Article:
Sunday, November 27, 2005

Judges Bill Overton and Amy Williams, Bernie McCabe and Anne Borghetti's DUI: double standards

Anne Borghetti's DUI

This story is adapted from William R. Levesque's excellent investigative article Attorney's plea deal lifts some eyebrows in The St. Petersburg Times, 5-27-01, p. 1B

Last year the Sixth Circuit Judicial Nominating Commission (JNC) recommended to Governor Jeb Bush that Pinellas County Judge Amy Williams fill the vacancy opened by the sudden resignation of Judge Charles W. Cope who was about to be impeached for misconduct. Jeb Bush agreed and appointed Judge Williams to the Sixth Circuit despite the fact that she is, well she is a Democrat. Former Pinellas County Judge Williams was best known as being the judge who ordered Evel Knievel to stay away from his ex-wife Krystal. But there is a better story about Judge Williams, that's not really about her at all. Actually it's about her former campaign manager Anne F. Borghetti.

On Aug. 3, 2000 a police officer pulled over Anne Borghetti, 41, for doing 70 on McMullen Booth Road, speed limit 45, in Clearwater, Florida. Ms. Borghetti is a St. Petersburg attorney and just happened to be Pinellas County Judge Amy Williams campaign manager when Judge Williams had run successfully for her judgeship. The officer said he smelled alcohol on Ms. Borghetti's breath. Furthermore he said her eyes were red and watery. He asked her to take a field sobriety test. Ms. Borghetti told him she had not been drinking and refused to take the field test. She also refused to take a Breathalyzer. So the officer arrested her for a misdemeanor DUI charge.

Not long after her arrest, Ms. Borghetti hired Skip Olney as her defense attorney. Bernie McCabe is the states attorney in Pinellas County. Jan Olney is one of McCabe's lead trial attorneys. Skip Olney's wife is assistant states attorney Jan Olney.

Since the arrest had been made in Clearwater the case was assigned to--no, not Pinellas County Judge Amy Williams--it was assigned to Pinellas County Judge Myra McNary in Clearwater. But strangely, Pinellas County Judge Bill Overton, who presides over traffic cases in St. Petersburg and who has a "reputation for handing out less-severe sentences" had the case transferred to himself without bothering to consult Judge McNary. Judge Overton later told a reporter that, "I wouldn't normally move something from north to south county. But Olney wanted it done here rather than driving all the way to North County. I didn't mind. I was trying to do Skip a favor."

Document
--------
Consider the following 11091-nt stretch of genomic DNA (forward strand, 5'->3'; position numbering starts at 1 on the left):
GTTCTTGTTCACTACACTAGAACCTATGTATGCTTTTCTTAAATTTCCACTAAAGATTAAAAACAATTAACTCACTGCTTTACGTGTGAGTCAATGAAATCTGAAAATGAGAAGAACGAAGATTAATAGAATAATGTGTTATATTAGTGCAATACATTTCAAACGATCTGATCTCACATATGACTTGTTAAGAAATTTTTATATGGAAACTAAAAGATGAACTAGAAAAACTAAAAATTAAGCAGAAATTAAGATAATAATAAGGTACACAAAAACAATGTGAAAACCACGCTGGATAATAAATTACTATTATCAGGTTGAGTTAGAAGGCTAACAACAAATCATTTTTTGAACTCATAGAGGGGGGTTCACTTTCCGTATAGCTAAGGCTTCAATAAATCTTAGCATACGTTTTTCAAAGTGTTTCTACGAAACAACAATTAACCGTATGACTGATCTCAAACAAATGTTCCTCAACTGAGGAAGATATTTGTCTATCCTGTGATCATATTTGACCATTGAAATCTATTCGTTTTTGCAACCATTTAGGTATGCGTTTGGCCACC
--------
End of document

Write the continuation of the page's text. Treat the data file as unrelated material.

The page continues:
According to The St. Petersburg Times, Pinellas County prosecutors rarely reduce an alcohol-related charge to reckless driving when defendants refuse both Breathalyzer and field sobriety tests. But they did this time. On Feb. 22 prosecutors presented a deal to Judge Overton. They were willing to accept a plea of no contest to reckless driving! Chief prosecutor Bernie McCabe was not available for comment but assistant states attorney Bruce Bartlett, McCabe's chief assistant, told a reporter, "I've seen Anne Borghetti in court and at other times. It is my opinion, based on what I observed [on the police video] she was not intoxicated."

So Anne Borghetti plead no contest to reckless driving. Judge Overton accepted the plea, admitting to a reporter afterwards that the prosecutors' offer had been "generous". Judge Overton withheld a formal finding of guilt and ordered Ms. Borghetti to pay $250 in court costs. Borghetti already had attended DUI school and her license had been automatically suspended for one year for her refusal to take a Breathalyzer. According to The Times an alcohol-related reckless driving charge usually leads to penalties that include up to a $500 fine, a year probation and community service. But Borghetti wasn't fined anything, received no probation and no community service!

After the trial, Judge McNary, the judge who had originally been assigned the case, told a reporter that as far as she could remember prosecutors in her court had never offered anyone such a generous deal in a DUI case. Assistant states attorney Bruce Bartlett said, "she [Borghetti] didn't get away scot-free." Anne Borghetti said, "I got no preferential treatment. The facts warranted the disposition I got." Her attorney Skip Olney said, "I thought this case should have been dropped. Prosecutors felt she needed something more than a slap on the wrist. It wasn't a sweetheart deal. She took a beating."

Since Jeb Bush placed Florida's judiciary under the executive branch 80% of his judicial appointments have been Republicans--almost twice the percentage of the registered Republican electorate. Yet he did appoint Democrat Amy Williams to a circuit judgeship. But don't kid yourself; if 100% of his appointments were Republicans, the federal government would step in--his brother being the President notwithstanding.


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